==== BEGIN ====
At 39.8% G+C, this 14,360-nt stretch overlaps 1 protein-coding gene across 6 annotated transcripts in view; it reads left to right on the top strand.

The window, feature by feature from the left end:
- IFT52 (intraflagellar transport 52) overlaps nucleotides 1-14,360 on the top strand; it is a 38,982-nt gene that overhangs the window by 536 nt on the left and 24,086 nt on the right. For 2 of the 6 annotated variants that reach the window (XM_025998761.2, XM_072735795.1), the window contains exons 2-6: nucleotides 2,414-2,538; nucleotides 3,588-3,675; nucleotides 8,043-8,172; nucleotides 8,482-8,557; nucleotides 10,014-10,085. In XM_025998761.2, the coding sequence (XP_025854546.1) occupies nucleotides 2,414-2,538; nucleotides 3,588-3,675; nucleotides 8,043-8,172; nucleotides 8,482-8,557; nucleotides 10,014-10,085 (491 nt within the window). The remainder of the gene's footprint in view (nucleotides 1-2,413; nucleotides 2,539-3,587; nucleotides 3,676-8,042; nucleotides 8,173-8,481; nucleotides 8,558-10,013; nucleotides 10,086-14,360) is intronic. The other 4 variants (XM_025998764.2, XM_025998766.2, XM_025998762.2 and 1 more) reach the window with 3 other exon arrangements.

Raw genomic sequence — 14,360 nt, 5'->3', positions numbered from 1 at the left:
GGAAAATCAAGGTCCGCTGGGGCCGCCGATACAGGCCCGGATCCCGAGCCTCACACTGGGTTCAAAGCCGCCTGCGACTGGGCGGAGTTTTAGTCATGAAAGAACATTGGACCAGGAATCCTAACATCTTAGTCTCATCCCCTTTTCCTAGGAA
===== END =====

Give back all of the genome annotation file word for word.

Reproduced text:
At 39.8% G+C, this 14,360-nt stretch overlaps 1 protein-coding gene across 6 annotated transcripts in view; it reads left to right on the top strand.

The window, feature by feature from the left end:
- IFT52 (intraflagellar transport 52) overlaps nucleotides 1-14,360 on the top strand; it is a 38,982-nt gene that overhangs the window by 536 nt on the left and 24,086 nt on the right. For 2 of the 6 annotated variants that reach the window (XM_025998761.2, XM_072735795.1), the window contains exons 2-6: nucleotides 2,414-2,538; nucleotides 3,588-3,675; nucleotides 8,043-8,172; nucleotides 8,482-8,557; nucleotides 10,014-10,085. In XM_025998761.2, the coding sequence (XP_025854546.1) occupies nucleotides 2,414-2,538; nucleotides 3,588-3,675; nucleotides 8,043-8,172; nucleotides 8,482-8,557; nucleotides 10,014-10,085 (491 nt within the window). The remainder of the gene's footprint in view (nucleotides 1-2,413; nucleotides 2,539-3,587; nucleotides 3,676-8,042; nucleotides 8,173-8,481; nucleotides 8,558-10,013; nucleotides 10,086-14,360) is intronic. The other 4 variants (XM_025998764.2, XM_025998766.2, XM_025998762.2 and 1 more) reach the window with 3 other exon arrangements.

Raw genomic sequence — 14,360 nt, 5'->3', positions numbered from 1 at the left:
GGAAAATCAAGGTCCGCTGGGGCCGCCGATACAGGCCCGGATCCCGAGCCTCACACTGGGTTCAAAGCCGCCTGCGACTGGGCGGAGTTTTAGTCATGAAAGAACATTGGACCAGGAATCCTAACATCTTAGTCTCATCCCCTTTTCCTAGGAA